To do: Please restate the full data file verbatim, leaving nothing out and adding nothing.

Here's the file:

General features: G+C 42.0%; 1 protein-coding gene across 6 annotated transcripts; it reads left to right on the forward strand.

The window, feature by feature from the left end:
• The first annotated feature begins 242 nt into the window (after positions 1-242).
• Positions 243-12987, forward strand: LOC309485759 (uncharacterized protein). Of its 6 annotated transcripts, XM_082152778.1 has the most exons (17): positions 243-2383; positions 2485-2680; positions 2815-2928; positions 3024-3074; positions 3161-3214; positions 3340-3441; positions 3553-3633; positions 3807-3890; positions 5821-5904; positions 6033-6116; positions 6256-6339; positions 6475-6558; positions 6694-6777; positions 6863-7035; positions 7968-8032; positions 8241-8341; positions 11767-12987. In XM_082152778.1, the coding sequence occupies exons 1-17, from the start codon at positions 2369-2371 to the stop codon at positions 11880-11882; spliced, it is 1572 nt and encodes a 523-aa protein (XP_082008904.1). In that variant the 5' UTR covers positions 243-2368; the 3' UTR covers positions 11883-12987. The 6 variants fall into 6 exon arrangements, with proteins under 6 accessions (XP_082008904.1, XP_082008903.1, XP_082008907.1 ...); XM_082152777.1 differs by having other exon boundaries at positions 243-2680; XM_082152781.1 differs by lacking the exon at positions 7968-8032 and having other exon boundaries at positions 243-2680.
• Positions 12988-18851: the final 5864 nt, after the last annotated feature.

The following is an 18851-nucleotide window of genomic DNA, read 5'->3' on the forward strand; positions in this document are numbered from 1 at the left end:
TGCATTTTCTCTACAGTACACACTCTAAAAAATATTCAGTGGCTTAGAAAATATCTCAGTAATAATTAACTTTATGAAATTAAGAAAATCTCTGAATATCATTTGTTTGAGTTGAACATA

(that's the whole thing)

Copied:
General features: G+C 42.0%; 1 protein-coding gene across 6 annotated transcripts; it reads left to right on the forward strand.

The window, feature by feature from the left end:
• The first annotated feature begins 242 nt into the window (after positions 1-242).
• Positions 243-12987, forward strand: LOC309485759 (uncharacterized protein). Of its 6 annotated transcripts, XM_082152778.1 has the most exons (17): positions 243-2383; positions 2485-2680; positions 2815-2928; positions 3024-3074; positions 3161-3214; positions 3340-3441; positions 3553-3633; positions 3807-3890; positions 5821-5904; positions 6033-6116; positions 6256-6339; positions 6475-6558; positions 6694-6777; positions 6863-7035; positions 7968-8032; positions 8241-8341; positions 11767-12987. In XM_082152778.1, the coding sequence occupies exons 1-17, from the start codon at positions 2369-2371 to the stop codon at positions 11880-11882; spliced, it is 1572 nt and encodes a 523-aa protein (XP_082008904.1). In that variant the 5' UTR covers positions 243-2368; the 3' UTR covers positions 11883-12987. The 6 variants fall into 6 exon arrangements, with proteins under 6 accessions (XP_082008904.1, XP_082008903.1, XP_082008907.1 ...); XM_082152777.1 differs by having other exon boundaries at positions 243-2680; XM_082152781.1 differs by lacking the exon at positions 7968-8032 and having other exon boundaries at positions 243-2680.
• Positions 12988-18851: the final 5864 nt, after the last annotated feature.

The following is an 18851-nucleotide window of genomic DNA, read 5'->3' on the forward strand; positions in this document are numbered from 1 at the left end:
TGCATTTTCTCTACAGTACACACTCTAAAAAATATTCAGTGGCTTAGAAAATATCTCAGTAATAATTAACTTTATGAAATTAAGAAAATCTCTGAATATCATTTGTTTGAGTTGAACATA